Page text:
And now for a little good news for me! Late yesterday evening I received an email from Quilting Gallery advising me that my quilt Stars in the Loft tied for second place in Show and Tell. Thank you to everyone who voted not just for my quilt but for any quilt. It is so nice to know that people see and appreciate the quilts that are entered. The theme was Memory Quilts/Creative Expression and if you had a chance to take a look and read the stories I know you will agree that they were all desrving of support. Once again, thank you!

Stars in the Loft

I'll leave you with a few pictures from the garden!

Trailing clematis
Trailing clematic close-up

Teetoo the neighbours cat rolling around in a stump hole
Are they the best when they are asleep?
Kentucky yellowwood tree in bloom
Pawpaw tree in bloom
Until I post again, happy sewing (and maybe a little gardening)!


  1. Congratulations on your second placing at quilting Gallery,
    You tied with my online quilting friend Bunny, I voted for you both.
    Orange crush looks fantastic
    Love your idea for border quilting as I am a real beginner
    A few weeks ago I drew up the +and x block as a 5 inch block and have drawn up your second block to same scale.
    Am thinking of making a table runner from the charm packs I won through quilting gallery.
    I see inset seams in the second block, is there an easy way to make this block.
    Congratulations again Karen, your work is fantastic.
    Cheers Jenny

    1. Hi Jenny and many thanks for the congrats! Bunny's quilt is wonderful and touching so I was honoured to be in the same group!

      As far at the set in seam goes I used the Y seam method outlined in my tutorial. The first thing I did was sew the two stiped pieces together on an angle (like a half square triangle. I trimmed the excess fabric and pressed the seams open. Then I sewed in the square per my Y seam tutorial. Then I put a square on the inner corner and sewed a diagonal lined and trimmed the excess fabric. If any of this is unclear just send me an email and I'll diagram the steps to make it easier!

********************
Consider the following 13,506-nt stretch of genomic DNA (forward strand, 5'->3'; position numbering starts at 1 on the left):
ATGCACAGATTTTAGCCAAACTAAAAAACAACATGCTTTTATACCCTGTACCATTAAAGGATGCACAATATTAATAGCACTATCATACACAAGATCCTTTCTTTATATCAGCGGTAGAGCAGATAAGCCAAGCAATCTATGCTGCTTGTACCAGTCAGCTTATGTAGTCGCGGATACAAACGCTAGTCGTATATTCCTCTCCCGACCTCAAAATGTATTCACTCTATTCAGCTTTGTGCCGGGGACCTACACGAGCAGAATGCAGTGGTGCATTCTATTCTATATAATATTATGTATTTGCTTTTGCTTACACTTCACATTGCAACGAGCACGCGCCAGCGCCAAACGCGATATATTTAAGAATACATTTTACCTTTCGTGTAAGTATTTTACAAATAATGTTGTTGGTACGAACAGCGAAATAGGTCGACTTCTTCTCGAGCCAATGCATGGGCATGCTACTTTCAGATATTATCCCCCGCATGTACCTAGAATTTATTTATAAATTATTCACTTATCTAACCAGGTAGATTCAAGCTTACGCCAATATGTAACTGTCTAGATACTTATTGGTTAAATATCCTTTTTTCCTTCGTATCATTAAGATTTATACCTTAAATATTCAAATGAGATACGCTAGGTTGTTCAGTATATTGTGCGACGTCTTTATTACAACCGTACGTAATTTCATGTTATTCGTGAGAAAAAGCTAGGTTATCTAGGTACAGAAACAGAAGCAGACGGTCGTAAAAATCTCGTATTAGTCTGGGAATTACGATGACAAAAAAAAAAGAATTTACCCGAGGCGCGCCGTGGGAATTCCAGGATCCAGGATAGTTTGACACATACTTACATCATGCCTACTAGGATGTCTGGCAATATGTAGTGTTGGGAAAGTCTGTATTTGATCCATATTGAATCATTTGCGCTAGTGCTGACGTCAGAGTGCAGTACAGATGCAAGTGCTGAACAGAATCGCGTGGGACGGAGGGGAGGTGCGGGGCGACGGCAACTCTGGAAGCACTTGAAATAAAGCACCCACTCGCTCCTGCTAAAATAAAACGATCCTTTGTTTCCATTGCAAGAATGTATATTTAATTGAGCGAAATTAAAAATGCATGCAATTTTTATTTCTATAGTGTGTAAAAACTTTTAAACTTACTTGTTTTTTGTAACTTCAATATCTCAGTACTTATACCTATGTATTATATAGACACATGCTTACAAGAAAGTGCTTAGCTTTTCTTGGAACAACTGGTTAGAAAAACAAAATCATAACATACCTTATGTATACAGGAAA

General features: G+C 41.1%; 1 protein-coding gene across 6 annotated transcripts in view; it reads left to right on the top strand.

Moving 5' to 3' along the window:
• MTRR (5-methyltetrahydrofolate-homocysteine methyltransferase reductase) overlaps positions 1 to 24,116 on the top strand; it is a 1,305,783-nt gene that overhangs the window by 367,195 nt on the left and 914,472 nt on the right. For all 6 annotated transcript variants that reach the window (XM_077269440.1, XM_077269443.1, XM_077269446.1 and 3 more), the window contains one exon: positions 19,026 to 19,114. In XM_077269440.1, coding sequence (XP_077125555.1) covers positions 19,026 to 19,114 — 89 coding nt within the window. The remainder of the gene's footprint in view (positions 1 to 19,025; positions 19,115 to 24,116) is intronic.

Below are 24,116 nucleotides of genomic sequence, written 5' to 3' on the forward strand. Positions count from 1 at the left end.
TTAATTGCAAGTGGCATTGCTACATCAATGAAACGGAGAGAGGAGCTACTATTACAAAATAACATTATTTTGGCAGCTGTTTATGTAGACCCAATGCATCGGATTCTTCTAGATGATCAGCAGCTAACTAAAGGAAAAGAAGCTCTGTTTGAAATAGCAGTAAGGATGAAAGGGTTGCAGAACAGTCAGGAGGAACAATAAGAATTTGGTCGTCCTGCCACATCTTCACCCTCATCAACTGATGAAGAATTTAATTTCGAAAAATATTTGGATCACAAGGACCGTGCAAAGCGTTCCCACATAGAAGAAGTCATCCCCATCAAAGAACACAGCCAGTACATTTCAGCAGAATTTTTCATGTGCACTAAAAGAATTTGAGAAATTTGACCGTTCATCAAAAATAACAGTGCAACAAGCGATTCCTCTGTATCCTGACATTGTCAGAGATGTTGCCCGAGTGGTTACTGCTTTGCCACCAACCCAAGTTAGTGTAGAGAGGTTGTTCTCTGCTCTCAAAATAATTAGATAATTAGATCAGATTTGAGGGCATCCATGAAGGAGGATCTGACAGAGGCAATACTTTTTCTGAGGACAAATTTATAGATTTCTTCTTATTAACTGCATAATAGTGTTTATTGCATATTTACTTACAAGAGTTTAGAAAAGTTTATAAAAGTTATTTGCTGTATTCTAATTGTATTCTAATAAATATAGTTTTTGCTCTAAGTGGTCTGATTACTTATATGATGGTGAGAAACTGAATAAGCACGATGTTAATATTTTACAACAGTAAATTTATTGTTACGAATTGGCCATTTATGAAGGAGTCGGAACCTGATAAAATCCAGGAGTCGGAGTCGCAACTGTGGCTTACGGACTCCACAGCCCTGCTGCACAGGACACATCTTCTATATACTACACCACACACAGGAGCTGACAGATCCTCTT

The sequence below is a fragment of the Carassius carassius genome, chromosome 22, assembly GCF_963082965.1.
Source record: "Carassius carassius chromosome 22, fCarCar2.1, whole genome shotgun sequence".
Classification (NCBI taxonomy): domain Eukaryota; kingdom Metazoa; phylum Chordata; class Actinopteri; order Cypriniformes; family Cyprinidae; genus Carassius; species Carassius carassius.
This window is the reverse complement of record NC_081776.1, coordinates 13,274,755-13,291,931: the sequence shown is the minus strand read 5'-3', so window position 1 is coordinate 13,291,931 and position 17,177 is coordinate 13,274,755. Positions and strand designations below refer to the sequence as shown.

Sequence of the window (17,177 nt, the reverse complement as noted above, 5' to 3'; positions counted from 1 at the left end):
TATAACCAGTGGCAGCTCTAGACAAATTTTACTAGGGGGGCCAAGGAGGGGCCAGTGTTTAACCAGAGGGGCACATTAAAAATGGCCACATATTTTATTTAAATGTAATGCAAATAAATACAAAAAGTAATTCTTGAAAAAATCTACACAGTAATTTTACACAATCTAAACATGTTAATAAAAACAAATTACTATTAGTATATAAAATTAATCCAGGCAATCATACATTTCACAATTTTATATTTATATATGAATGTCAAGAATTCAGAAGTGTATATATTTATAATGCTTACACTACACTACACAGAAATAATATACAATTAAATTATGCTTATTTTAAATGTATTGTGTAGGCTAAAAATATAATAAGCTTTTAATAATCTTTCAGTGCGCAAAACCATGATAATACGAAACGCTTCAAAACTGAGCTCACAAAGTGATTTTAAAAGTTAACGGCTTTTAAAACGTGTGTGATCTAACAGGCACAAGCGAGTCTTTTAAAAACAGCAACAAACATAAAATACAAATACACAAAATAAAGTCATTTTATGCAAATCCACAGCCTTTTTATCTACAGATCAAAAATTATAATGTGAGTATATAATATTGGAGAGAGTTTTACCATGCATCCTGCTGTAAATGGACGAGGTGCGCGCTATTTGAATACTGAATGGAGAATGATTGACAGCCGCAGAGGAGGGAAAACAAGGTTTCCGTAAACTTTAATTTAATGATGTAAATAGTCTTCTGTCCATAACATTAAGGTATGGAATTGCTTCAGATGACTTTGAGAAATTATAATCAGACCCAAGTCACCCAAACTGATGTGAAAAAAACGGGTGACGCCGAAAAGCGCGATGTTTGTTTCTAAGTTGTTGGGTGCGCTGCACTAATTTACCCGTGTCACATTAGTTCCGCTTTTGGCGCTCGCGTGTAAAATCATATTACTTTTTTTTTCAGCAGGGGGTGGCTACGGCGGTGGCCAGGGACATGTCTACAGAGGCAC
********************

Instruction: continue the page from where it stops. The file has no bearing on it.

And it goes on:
Again thanks for voting and a really big thanks for the kind words!

  2. I think that's the secret of a good scrap quilt, some kind of cohesion, so your eye tells you there is a pattern here and not a jumble of fabrics. I do like this quilt, it looks even better from a distance, where you get enough visual information for it to make sense (hope I'm making sense LOL).
    Another smashing quilt Karen, I shall check out the link you provided for the quilting, sounds very intriguing!

    1. Thanks Kath and your message made perfect sense. You explained the notion of cohesiveness in a scrap quilt better than I did! And you are also right tht this quilt looks good from a distance (I find most quilts do) because you can see a pattern and movement. Unfortunately the border photographed little muddy but in fact it is more vibrant!

      I hope you'll let me know what you think about my technqiue for quilting large quilts. If works for me every time and I've taught it to a few friends and they have had the same results!

  3. Karen I love your Orange Crush quilt and the way you quilted it so very interesting. Especially the way you did the borders. I am so interested in your tutorials, it is fun to see all the different techniques that quilters do.
    Congrats on your second placement at quilt Gallery I also voted for you. I was honored to be in second place with you.

    1. Bunny (such a cute name!) - thank you and thank you! I loved your quilt as well - we must have very similar tastes because I voted for your quilt as well. It was such a special gift for Marilyn's daughter, a rememberance of her Mom and just how much she was and is loved by others.

  4. Congratulations on your second place - much deserved for a stunning quilt!

    1. Thanks so much! I do feel honoured because there were some really amazing quilts entered and the stories were touching. I'm a sucker for a quilt with a story!

  5. Thank you for sharing your tips on enhancing the scrap quilt with pieces of some consistency - this is a beautiful quilt. I came by from A Quilting Reader's Garden.